Let’s know about meteors and meteor shower
A meteor is a space rock that enters Earth’s atmosphere. As the space rock enters the Earth atmosphere, the resistance or drag of the air on the rock makes it extremely hot. What we see is a “shooting star.” That bright streak is not actually the rock, but rather the glowing hot air as the hot rock zips through the atmosphere.
When Earth encounters many meteoroids at once, we call it a meteor shower.
Let’s get introduced with Delta Aquarid
Delta Aquarids (Southern Delta Aquarids ) are a meteor shower which we can see every year from mid-July to mid-August. The shower results when Earth passes through the debris fields left by comet, Marsden and Kracht. The name of meteor shower is based on the radiant appears to originate near Delta Aquarii, one of the brightest stars in the constellation Aquarius.
Let’s observe the Delta Aquarid meteor shower
The Delta Aquarid meteor shower has a nominal peak in late July. This year, in 2019, will be a good chance to observe Delta Aquarid meteor shower as the slender waning crescent moon doesn’t seriously intrude on this year’s production.
Although this shower favors the Southern Hemisphere but it is still visible from mid-northern latitudes. This year shower can be expected to produce 10 to 20 meteors per hour and the low moonlight will make this more beautiful.
Let’s know about Delta Aquarid meteor shower in deep
Donald Machholz was the person who discovered this comet in 1986. It’s a short-period comet and it around the sun once in five year. The Aquarius is the radiant point of the Delta Aquarids now what is the meaning of radiant? If you trace all the Delta Aquarid meteors backward, they appear to radiate from a certain point in front of the constellation Aquarius the Water Bearer, which, as viewed from the Northern Hemisphere, arcs across the southern sky. The shower radiant point is nearly aligns with the star Skat (Delta Aquarii). The meteor shower is named in the honor of this star.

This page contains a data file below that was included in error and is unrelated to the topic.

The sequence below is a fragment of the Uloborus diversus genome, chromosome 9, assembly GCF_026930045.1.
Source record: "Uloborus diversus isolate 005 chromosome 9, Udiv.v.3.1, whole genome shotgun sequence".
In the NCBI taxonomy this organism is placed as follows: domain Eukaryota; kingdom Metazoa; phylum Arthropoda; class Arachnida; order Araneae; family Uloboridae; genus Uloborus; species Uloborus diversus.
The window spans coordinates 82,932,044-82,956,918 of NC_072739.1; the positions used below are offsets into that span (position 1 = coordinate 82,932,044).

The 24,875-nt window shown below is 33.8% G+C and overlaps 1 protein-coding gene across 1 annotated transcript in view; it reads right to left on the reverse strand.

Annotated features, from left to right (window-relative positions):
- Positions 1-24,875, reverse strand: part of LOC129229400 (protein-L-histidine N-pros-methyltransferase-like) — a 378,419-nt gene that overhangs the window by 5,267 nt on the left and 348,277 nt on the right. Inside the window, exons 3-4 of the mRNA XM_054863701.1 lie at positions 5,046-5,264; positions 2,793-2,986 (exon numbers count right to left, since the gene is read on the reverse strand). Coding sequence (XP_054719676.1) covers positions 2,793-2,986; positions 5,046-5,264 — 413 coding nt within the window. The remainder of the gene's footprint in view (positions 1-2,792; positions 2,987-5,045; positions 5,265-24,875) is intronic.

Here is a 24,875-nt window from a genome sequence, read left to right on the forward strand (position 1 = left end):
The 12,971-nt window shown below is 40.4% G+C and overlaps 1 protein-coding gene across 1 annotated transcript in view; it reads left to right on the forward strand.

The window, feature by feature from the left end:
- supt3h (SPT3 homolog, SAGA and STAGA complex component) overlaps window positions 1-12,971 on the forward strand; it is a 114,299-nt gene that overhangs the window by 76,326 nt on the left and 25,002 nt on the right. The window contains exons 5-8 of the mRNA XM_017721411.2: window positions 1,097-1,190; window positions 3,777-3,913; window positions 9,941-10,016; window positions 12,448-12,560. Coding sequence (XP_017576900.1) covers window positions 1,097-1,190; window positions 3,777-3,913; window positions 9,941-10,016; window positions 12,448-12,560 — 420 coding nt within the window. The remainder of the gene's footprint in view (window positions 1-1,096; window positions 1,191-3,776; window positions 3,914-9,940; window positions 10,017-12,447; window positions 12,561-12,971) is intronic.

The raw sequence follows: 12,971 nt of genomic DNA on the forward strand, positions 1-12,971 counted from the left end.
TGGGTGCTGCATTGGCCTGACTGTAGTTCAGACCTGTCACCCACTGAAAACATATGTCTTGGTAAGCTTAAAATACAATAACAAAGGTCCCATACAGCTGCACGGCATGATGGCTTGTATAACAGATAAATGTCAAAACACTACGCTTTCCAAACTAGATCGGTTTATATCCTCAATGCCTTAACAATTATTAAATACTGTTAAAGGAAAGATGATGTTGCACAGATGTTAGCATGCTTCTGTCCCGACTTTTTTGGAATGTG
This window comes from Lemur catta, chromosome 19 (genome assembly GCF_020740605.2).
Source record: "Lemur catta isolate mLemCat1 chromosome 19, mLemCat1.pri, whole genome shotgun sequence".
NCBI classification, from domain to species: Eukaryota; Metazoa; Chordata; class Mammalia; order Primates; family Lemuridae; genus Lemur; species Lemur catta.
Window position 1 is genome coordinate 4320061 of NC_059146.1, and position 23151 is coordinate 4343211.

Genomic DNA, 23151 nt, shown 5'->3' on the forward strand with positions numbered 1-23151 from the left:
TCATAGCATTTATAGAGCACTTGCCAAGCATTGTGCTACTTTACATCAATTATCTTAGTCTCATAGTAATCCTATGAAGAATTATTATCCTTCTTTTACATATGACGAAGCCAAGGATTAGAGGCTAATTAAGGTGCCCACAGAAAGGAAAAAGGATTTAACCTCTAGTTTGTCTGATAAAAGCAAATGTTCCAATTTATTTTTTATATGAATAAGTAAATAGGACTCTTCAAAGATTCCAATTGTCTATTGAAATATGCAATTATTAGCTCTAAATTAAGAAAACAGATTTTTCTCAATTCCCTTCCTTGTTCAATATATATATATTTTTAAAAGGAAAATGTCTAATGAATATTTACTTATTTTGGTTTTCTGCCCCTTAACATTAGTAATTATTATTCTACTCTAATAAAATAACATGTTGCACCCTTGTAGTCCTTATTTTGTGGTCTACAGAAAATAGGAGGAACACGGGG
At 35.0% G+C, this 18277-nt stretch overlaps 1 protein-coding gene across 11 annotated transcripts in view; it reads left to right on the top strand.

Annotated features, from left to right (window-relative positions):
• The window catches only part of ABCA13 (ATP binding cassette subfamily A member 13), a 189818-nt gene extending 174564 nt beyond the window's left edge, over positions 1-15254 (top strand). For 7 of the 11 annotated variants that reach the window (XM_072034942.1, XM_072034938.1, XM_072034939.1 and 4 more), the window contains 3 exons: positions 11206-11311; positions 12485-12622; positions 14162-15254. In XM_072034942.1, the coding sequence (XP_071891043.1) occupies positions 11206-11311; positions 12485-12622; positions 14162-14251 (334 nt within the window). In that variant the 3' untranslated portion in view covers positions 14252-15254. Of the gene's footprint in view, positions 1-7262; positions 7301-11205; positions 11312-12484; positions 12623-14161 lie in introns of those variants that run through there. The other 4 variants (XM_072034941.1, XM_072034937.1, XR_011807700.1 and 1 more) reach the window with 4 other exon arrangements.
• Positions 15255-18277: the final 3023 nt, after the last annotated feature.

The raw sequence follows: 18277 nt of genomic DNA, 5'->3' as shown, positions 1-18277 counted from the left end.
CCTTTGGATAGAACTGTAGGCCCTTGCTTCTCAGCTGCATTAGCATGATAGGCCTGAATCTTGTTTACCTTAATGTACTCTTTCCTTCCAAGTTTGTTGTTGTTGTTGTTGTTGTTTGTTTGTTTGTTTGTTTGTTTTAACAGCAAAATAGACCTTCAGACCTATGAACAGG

The Delta Aquarids is actually combination of two showers, the Northern and the Southern Delta Aquarids. The southern shower starts earlier and is a little more active, while the northern portion covers the end of the timescale and generally has a lower rate.
Although the meteors appear to originate from Aquarius but they are best seen 30 degrees away from origin, so it’s advised to keep careful watch across the whole sky.
Date of peak: July 30
Occurs during: July 12 – August 23
Right ascension: 23h 20m
Note: Remember, you do not have to locate a shower’s radiant point to enjoy the meteors. However, a dark night without moonlight does help to have a great view. This year – in 2019 – the prospects for watching the Delta Aquarids in late July are very good, because the low moonlight will favour the show.
So go out Find an open sky away from artificial lights, lie down and look upward!!
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